According to Gary Cohen, Bob L. Miller holds the record for most consecutive losses to start a Mets career. The unlucky right-hander went 0-12 for the 1962 Mets before finally picking up a win on the last day of the season.
Anthony Young went 0-13 for the 1993 Mets before winning his first (and only) game of the season on July 28th. The amazing thing about that streak is that half of his losses (and the victory) came when he was working out of the bullpen.
I’m not sure if any other Met has a longer string of losses before picking up their first ‘W’ of the season – it’s not something that’s likely to make its way into the team’s game notes. But it sure feels like Marcum is making a run at all of them.
Actually, I think I might have jinxed him tonight. My friend was looking for another starting pitcher for his fantasy team, and I suggested Marcum. I guess I forgot that pitching performances against the Miami Marlins (or the New York Mets) shouldn’t count as much since they don’t field major league caliber lineups.
The two best hitters in the Mets lineup had good nights at the plate. David Wright was on base all four times he was up, with three hits and a walk. (He also made one unfortunate baserunning decision that let struggling Cubs reliever James Russell escape what might have become a big inning with only two runs allowed, but let’s face it – station to station baseball has killed more Mets opportunities this year than aggressiveness on the base paths.)
Daniel Murphy had a pair of hits and two RBI. Even Lucas Duda managed an RBI single, his 22nd of the year. (Keep in mind that half of that total comes from driving himself in with home runs.)
Three runs might have meant a Mets victory on Thursday afternoon with Matt Harvey pitching, but with Marcum leaving the Mets in a six-run hole they just gave Kevin Gregg a save opportunity.
Tomorrow I’ll be at the ballpark in person to watch the Mets try again for a win. Maybe they’ll have better luck, and at least it should be a nice day for baseball.
With luck, Laffey will stay healthy and pitch effectively long enough for Mets fans to learn his name… but I’m not sure I like his odds.
Back in February, the plan was for Johan Santana to start on Opening Day, followed in some order by Matt Harvey, Jonathon Niese, Dillon Gee and Shaun Marcum. Jeremy Hefner, Jenrry Mejia and Collin McHugh were supposed to be part of the bullpen picture or providing depth at Triple-A.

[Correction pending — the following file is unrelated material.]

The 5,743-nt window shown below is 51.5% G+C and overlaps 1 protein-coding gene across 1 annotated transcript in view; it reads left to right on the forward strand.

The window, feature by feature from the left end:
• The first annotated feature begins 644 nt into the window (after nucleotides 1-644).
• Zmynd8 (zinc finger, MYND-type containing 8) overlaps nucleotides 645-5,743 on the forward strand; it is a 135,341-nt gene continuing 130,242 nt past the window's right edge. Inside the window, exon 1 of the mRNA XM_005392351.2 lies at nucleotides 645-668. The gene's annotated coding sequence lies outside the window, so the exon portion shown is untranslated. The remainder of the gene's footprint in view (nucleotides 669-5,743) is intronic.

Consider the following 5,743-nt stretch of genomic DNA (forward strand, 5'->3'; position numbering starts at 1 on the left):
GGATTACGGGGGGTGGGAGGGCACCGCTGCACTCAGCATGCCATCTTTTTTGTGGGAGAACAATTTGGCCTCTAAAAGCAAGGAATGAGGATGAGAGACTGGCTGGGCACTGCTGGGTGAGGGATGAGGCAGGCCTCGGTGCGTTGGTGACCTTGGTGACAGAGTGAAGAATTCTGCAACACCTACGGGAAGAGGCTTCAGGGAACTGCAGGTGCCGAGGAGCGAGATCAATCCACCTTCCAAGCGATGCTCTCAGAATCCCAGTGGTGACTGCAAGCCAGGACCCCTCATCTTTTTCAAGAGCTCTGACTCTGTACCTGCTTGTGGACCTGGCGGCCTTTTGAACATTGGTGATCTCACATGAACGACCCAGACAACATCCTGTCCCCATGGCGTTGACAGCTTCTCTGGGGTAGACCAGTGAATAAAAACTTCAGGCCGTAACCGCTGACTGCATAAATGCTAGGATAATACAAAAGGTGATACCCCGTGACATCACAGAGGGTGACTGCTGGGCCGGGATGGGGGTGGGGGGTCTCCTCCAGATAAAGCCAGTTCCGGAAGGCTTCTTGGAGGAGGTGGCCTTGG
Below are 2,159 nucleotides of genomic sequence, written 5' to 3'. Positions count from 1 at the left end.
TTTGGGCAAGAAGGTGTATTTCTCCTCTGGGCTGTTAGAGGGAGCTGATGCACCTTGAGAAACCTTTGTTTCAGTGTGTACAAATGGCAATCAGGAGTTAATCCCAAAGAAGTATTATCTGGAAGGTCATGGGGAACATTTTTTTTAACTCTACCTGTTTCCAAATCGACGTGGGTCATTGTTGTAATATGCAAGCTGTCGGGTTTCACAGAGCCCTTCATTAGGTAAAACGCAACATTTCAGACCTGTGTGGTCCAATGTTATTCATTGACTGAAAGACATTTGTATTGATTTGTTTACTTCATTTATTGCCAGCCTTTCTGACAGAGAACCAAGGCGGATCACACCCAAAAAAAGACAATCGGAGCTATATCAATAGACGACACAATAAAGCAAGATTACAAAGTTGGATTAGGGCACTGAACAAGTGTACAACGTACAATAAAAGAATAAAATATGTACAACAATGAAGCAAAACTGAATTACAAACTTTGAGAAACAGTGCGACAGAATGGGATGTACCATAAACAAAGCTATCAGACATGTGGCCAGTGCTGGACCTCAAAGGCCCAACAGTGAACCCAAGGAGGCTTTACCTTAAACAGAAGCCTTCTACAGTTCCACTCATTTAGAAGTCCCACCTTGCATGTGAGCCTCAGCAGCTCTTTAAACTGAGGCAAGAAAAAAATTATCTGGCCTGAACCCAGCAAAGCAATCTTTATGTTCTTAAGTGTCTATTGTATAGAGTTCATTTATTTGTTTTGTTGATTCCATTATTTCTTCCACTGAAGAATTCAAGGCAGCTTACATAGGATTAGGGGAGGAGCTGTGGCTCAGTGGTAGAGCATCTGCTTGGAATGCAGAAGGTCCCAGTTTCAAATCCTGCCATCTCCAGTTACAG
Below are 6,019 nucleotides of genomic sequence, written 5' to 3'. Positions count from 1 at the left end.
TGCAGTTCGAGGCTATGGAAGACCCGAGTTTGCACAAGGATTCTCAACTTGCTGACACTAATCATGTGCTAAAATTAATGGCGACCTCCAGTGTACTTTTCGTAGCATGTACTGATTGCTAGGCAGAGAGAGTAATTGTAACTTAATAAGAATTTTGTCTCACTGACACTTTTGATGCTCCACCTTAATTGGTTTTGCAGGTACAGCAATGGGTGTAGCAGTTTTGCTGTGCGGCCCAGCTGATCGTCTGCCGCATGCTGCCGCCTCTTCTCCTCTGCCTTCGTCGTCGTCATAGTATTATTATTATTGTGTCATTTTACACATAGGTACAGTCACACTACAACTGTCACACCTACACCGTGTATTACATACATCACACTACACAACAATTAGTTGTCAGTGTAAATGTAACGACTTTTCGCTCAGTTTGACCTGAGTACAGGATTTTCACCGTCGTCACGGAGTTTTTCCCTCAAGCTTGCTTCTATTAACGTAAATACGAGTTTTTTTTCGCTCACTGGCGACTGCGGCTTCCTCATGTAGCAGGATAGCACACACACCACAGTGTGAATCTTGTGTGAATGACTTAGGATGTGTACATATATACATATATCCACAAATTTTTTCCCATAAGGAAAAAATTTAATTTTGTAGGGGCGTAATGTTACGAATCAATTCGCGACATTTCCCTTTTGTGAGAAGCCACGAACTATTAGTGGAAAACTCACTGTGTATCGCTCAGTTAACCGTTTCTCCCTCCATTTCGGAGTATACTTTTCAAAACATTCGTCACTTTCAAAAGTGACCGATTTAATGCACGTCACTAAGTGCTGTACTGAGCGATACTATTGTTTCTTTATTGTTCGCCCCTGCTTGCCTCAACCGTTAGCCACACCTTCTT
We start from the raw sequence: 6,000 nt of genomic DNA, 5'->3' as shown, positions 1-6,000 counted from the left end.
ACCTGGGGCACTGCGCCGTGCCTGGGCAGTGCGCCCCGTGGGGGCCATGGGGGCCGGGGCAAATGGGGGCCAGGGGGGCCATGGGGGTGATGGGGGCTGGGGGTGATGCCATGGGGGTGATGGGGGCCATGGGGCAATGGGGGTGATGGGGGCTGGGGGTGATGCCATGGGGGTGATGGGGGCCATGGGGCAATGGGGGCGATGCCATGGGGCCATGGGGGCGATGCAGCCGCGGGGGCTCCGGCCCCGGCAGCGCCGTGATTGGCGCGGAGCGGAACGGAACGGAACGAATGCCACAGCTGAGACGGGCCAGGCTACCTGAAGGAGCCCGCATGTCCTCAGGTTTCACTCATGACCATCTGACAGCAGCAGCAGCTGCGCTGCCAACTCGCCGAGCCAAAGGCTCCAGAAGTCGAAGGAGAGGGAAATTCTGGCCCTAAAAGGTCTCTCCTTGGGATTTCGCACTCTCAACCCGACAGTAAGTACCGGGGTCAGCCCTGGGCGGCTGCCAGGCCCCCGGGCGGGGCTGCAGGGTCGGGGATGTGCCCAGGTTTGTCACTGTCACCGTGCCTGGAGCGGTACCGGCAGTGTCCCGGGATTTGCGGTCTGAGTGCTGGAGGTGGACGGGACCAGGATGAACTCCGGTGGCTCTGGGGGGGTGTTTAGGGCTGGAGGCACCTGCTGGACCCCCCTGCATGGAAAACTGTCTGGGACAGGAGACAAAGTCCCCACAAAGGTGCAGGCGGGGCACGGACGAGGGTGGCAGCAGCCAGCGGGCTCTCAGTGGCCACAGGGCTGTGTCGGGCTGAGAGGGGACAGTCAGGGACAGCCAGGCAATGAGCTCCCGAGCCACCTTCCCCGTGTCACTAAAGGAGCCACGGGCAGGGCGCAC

The best of plans seldom survive contact with reality, and the Mets are not known for making the best plans.
Mejia, shut down two weeks ago with forearm tendinitis, will be idle for another two weeks before he starts to get ready to pitch for the Las Vegas 51s.
And today, Hefner left the Mets’ exhibition game against the St. Louis Cardinals after he was struck in the right elbow by a Carlos Beltran one-hop comebacker. On the bright side, x-rays were negative and Hefner is considered day-to-day. (Then again, it sometimes seems like the Mets medical staff have the same attitude about injuries as the Black Knight… “it’s just a flesh wound.”)
So for the first week, now we’re looking at Niese, followed by Harvey, Gee, Hefner, Niese again and Laffey… assuming Hefner’s elbow allows him to pitch and no one else gets hurt.
At least the rotation still doesn’t look quite as bad as the outfield, where the idea of giving Marlon Byrd at-bats doesn’t seem quite as terrible as it did when Terry Collins started talking him up as the starting right fielder at the beginning of camp.
“I’ve been optimistic about Opening Day since I came back to St. Lucie and talked with the doctors and the trainers about the diagnosis,” said Wright, who expects to play in another minor-league game Thursday. “It’s kind of the same thing today. It’s another step closer so I’m still very optimistic.”
Keep that optimism going, David. We’re all going to need it.